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The rejection of the $700B bailout plan by the House of Representatives came completely out of the left field, driving a knife through both US equities and the US dollar. For the Bush Administration, it certainly feels like they are moving one step forward and taking two steps back but the severity of the financial crisis makes it absolutely necessary for Washington to put economics ahead of politics. Although traders were initially dissatisfied with Congress’ approval of Paulson’s plan, they were counting on a bailout. The combination of a huge liquidity injection by the Federal Reserve today and the hope that the bailout plan would move forward kept stocks from falling further. However those efforts and the sleepless weekend of debates turned out to be futile after the House rejected the bailout bill. For fairness, there was no was guarantee that Paulson’s plan would have helped average Americans, but at least it could have brought some stability to the financial markets. Unfortunately it is now back to the drawing board for Paulson who has to meet with Bush, Bernanke and Congress to discuss their next steps. Volatility in the financial markets benefits no one especially as more than $1 Trillion in market value has been wiped out from US stocks today. The VIX, which measures equity market volatility shot to the highest level in 6 years while gold prices jumped 3.8 percent. LIBOR rates have also skyrocketed while the TED spread continued to widen indicating that as a result of the House’s rejection of the bill, investors both domestically and internationally have become more risk averse. For those that are willing to part with their cash, they are demanding a high premium.
Dow 10,000 Could Mean 100 USD/JPY
The Dow Jones Industrial Average closed down more than 770 points while the S&P500 dropped more than 8 percent. This is the largest single day drop in the Dow ever and the largest percentage decline in the S&P500 in 20 years. We have long argued that if the Dow hit 10,000, USD/JPY could fall to 100. That correlation remains intact today as the plunge in US equities drags USD/JPY towards 104.00. In the September 19th edition of the Daily Currency Focus, we argued that the US dollar could fall by another 5 percent. At that time, USD/JPY was trading at 107.40 and to many people a 5 percent move lower, which is the equivalent of 530 pips seemed like a farfetched possibility. However since then the dollar has already fallen close more than 300 pips, making a move towards 102 within reach. With the US stock market plunging and the US government looking to raise the national debt, in addition to hammering out the bailout plan, the Bush Administration will have to work extra hard to reassure foreign investors.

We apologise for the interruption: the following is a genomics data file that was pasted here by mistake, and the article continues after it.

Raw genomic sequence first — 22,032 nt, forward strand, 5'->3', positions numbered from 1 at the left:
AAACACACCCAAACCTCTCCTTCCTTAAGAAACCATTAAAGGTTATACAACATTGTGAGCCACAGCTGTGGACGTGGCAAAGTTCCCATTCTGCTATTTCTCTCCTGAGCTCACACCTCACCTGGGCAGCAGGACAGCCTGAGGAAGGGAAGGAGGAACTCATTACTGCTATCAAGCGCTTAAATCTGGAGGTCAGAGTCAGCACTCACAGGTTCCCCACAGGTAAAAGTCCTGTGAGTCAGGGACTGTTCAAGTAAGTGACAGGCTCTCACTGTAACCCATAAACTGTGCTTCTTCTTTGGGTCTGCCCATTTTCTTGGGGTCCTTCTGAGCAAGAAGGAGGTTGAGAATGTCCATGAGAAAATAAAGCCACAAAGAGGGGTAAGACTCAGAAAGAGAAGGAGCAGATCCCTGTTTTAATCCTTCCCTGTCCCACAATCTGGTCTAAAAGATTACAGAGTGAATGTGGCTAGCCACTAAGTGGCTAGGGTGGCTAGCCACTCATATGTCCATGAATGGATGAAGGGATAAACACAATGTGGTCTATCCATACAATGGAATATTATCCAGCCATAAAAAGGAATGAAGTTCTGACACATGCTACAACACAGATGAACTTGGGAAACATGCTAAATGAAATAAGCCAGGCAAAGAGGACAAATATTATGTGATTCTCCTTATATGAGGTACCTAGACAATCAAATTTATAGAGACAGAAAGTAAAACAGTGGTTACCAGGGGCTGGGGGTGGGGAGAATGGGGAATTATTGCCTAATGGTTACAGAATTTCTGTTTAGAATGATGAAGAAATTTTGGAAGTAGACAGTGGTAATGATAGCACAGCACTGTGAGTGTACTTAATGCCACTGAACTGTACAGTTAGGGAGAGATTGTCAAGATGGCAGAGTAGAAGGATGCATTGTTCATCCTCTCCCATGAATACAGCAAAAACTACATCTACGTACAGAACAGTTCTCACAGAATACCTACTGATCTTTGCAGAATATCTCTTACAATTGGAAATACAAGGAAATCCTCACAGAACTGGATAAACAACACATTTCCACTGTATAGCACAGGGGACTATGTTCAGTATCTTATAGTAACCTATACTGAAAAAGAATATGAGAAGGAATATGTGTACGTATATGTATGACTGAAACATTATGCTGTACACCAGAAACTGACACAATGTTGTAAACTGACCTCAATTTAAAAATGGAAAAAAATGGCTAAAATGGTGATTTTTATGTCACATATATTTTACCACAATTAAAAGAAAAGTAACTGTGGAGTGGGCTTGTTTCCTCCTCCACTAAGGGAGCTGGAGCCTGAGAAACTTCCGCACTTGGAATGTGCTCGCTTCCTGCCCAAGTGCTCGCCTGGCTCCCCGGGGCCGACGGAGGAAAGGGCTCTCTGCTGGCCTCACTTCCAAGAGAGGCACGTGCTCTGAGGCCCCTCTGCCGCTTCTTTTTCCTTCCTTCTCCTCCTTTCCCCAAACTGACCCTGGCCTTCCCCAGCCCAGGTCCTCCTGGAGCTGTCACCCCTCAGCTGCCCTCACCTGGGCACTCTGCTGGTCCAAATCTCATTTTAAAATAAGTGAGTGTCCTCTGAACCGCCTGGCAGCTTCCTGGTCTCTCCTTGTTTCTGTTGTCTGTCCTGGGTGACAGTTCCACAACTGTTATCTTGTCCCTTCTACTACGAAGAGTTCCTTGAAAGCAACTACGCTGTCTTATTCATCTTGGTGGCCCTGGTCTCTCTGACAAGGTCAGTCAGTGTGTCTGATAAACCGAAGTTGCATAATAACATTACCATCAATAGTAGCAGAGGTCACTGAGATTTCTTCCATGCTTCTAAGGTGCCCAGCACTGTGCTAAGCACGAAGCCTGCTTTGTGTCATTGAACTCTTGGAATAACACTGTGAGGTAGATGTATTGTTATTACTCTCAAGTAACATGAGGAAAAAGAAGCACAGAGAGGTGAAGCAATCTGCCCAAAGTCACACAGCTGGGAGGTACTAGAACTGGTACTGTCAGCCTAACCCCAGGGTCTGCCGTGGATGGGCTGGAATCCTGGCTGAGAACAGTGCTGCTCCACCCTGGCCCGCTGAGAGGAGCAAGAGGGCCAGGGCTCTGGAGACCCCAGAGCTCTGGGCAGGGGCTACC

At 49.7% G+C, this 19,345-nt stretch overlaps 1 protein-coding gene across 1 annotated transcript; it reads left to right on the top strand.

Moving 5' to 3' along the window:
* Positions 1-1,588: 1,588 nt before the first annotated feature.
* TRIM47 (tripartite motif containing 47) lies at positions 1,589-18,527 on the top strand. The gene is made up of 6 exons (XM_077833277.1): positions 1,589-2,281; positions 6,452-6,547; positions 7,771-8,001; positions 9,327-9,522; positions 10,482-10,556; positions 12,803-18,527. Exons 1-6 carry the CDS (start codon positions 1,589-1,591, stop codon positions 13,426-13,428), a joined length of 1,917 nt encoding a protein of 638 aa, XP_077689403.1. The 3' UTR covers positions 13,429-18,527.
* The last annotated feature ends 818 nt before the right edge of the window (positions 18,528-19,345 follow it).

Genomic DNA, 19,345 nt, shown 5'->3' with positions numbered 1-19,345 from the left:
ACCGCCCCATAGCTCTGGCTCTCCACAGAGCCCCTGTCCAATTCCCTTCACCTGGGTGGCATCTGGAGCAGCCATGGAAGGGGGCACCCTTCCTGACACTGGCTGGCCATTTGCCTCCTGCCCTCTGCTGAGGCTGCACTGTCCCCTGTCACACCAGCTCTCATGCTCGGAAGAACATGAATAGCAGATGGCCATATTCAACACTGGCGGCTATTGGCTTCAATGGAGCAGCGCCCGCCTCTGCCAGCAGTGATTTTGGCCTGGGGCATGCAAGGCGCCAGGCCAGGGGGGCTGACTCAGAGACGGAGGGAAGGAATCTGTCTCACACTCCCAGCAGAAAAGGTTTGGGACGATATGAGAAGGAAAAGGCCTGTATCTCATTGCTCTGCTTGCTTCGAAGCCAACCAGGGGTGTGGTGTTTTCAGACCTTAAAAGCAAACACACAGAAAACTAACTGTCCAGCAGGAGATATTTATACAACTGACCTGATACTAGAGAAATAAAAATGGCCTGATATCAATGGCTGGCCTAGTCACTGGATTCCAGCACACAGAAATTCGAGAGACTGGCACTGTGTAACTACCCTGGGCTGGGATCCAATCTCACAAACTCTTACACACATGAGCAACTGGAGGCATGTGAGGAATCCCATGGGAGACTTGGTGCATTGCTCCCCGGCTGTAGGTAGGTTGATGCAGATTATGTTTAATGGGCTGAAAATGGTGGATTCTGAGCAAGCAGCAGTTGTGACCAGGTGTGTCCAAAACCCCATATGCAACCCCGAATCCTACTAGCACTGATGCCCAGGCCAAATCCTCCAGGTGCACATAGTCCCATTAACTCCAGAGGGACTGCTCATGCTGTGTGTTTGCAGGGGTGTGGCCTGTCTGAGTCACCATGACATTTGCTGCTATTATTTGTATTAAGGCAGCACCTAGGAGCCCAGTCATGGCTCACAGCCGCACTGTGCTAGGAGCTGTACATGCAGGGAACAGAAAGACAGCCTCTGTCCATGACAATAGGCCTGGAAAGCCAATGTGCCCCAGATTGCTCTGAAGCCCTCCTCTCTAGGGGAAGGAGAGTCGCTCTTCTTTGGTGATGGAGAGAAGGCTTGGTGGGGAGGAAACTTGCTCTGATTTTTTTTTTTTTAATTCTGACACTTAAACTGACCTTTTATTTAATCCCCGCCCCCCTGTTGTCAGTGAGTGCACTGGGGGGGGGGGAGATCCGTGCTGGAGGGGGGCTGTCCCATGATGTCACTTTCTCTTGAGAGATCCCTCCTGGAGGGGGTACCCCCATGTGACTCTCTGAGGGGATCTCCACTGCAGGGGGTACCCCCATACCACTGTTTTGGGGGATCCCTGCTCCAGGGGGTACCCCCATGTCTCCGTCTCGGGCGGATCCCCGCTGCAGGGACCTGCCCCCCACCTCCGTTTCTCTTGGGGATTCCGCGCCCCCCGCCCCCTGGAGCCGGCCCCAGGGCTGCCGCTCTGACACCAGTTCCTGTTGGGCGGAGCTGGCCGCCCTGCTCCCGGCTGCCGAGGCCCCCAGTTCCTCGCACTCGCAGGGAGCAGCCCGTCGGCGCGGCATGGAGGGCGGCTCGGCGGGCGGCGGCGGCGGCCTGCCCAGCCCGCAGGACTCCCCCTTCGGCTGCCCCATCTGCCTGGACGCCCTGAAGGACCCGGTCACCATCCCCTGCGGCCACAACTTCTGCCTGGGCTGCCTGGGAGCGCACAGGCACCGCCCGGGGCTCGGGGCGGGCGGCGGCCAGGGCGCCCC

Gold Becomes a Hedge for Inflation and the US Economy
Now more than ever, the US needs to rely on foreign funding. If Central Banks and Sovereign Wealth Funds around the world start to lose confidence in the US financial markets or the US government, we could be looking at a complete freeze in lending that expands beyond the banking sector. According to an article in the Wall Street Journal, central banks are already loading up on gold as European central banks cut their sales to the lowest level in almost 10 years. Gold prices are up more than $35 an ounce today as a hedge for inflation and a hedge for the US economy. Everyone is starting to realize that commodities are the only assets that have no counterparty or credit risk. Gold prices first jumped on inflation fears after the Federal Reserve’s liquidity injections this morning. Having more than doubled their swap limits from $290B to $620B, the Fed is trying to tell the market that they are serious about providing liquidity and given today’s sharp volatility, they will continue to do aggressively in the coming days.
TARP Drama Gets More Dramatic – Time to Play Defensive
For everyone from traders, investors, banks and the average American, the latest development in the TARP soap opera means one thing – which is that it is time to become more defensive. The Treasury has failed to restore confidence in the financial markets and it could be some time before there is stabilization.
This is the new age of conservatism which means tighter terms for loans on credit cards, cars and homes as well as more penny pinching by US consumers. Expect this to lead to more layoffs and less expansion efforts by US companies. In fact, the longer the US government takes to agree on a plan, the greater the recessionary risks. Looking ahead, we still expect more weakness for the US dollar, particularly against the Japanese Yen. House prices, Consumer confidence and Chicago PMI are due for release on Tuesday.